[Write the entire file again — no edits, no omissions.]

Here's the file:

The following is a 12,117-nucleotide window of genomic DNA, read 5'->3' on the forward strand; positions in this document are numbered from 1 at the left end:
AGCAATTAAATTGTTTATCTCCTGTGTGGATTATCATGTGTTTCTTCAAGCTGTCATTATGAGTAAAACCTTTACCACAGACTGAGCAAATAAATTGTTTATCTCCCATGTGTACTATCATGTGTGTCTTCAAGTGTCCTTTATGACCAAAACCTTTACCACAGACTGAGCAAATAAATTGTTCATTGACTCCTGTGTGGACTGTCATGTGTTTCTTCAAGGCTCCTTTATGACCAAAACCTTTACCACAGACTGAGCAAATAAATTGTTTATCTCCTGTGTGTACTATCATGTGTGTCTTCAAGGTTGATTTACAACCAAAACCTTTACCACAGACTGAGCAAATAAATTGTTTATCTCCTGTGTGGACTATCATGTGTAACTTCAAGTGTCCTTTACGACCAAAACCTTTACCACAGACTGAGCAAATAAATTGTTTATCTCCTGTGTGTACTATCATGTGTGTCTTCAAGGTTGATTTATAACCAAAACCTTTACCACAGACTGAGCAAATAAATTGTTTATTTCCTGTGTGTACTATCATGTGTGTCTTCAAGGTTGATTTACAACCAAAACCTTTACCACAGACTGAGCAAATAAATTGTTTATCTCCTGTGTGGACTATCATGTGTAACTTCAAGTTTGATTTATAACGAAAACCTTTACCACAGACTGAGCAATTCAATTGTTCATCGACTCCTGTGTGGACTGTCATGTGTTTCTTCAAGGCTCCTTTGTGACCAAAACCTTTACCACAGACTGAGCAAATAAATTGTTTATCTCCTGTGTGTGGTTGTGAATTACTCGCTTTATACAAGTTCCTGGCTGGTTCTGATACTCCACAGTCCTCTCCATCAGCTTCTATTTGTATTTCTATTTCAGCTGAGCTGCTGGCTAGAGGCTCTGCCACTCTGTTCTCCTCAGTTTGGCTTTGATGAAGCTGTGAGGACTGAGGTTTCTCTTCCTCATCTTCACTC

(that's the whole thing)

The following is a 12,117-nucleotide window of genomic DNA, read 5'->3' on the forward strand; positions in this document are numbered from 1 at the left end:
AGCAATTAAATTGTTTATCTCCTGTGTGGATTATCATGTGTTTCTTCAAGCTGTCATTATGAGTAAAACCTTTACCACAGACTGAGCAAATAAATTGTTTATCTCCCATGTGTACTATCATGTGTGTCTTCAAGTGTCCTTTATGACCAAAACCTTTACCACAGACTGAGCAAATAAATTGTTCATTGACTCCTGTGTGGACTGTCATGTGTTTCTTCAAGGCTCCTTTATGACCAAAACCTTTACCACAGACTGAGCAAATAAATTGTTTATCTCCTGTGTGTACTATCATGTGTGTCTTCAAGGTTGATTTACAACCAAAACCTTTACCACAGACTGAGCAAATAAATTGTTTATCTCCTGTGTGGACTATCATGTGTAACTTCAAGTGTCCTTTACGACCAAAACCTTTACCACAGACTGAGCAAATAAATTGTTTATCTCCTGTGTGTACTATCATGTGTGTCTTCAAGGTTGATTTATAACCAAAACCTTTACCACAGACTGAGCAAATAAATTGTTTATTTCCTGTGTGTACTATCATGTGTGTCTTCAAGGTTGATTTACAACCAAAACCTTTACCACAGACTGAGCAAATAAATTGTTTATCTCCTGTGTGGACTATCATGTGTAACTTCAAGTTTGATTTATAACGAAAACCTTTACCACAGACTGAGCAATTCAATTGTTCATCGACTCCTGTGTGGACTGTCATGTGTTTCTTCAAGGCTCCTTTGTGACCAAAACCTTTACCACAGACTGAGCAAATAAATTGTTTATCTCCTGTGTGTGGTTGTGAATTACTCGCTTTATACAAGTTCCTGGCTGGTTCTGATACTCCACAGTCCTCTCCATCAGCTTCTATTTGTATTTCTATTTCAGCTGAGCTGCTGGCTAGAGGCTCTGCCACTCTGTTCTCCTCAGTTTGGCTTTGATGAAGCTGTGAGGACTGAGGTTTCTCTTCCTCATCTTCACTC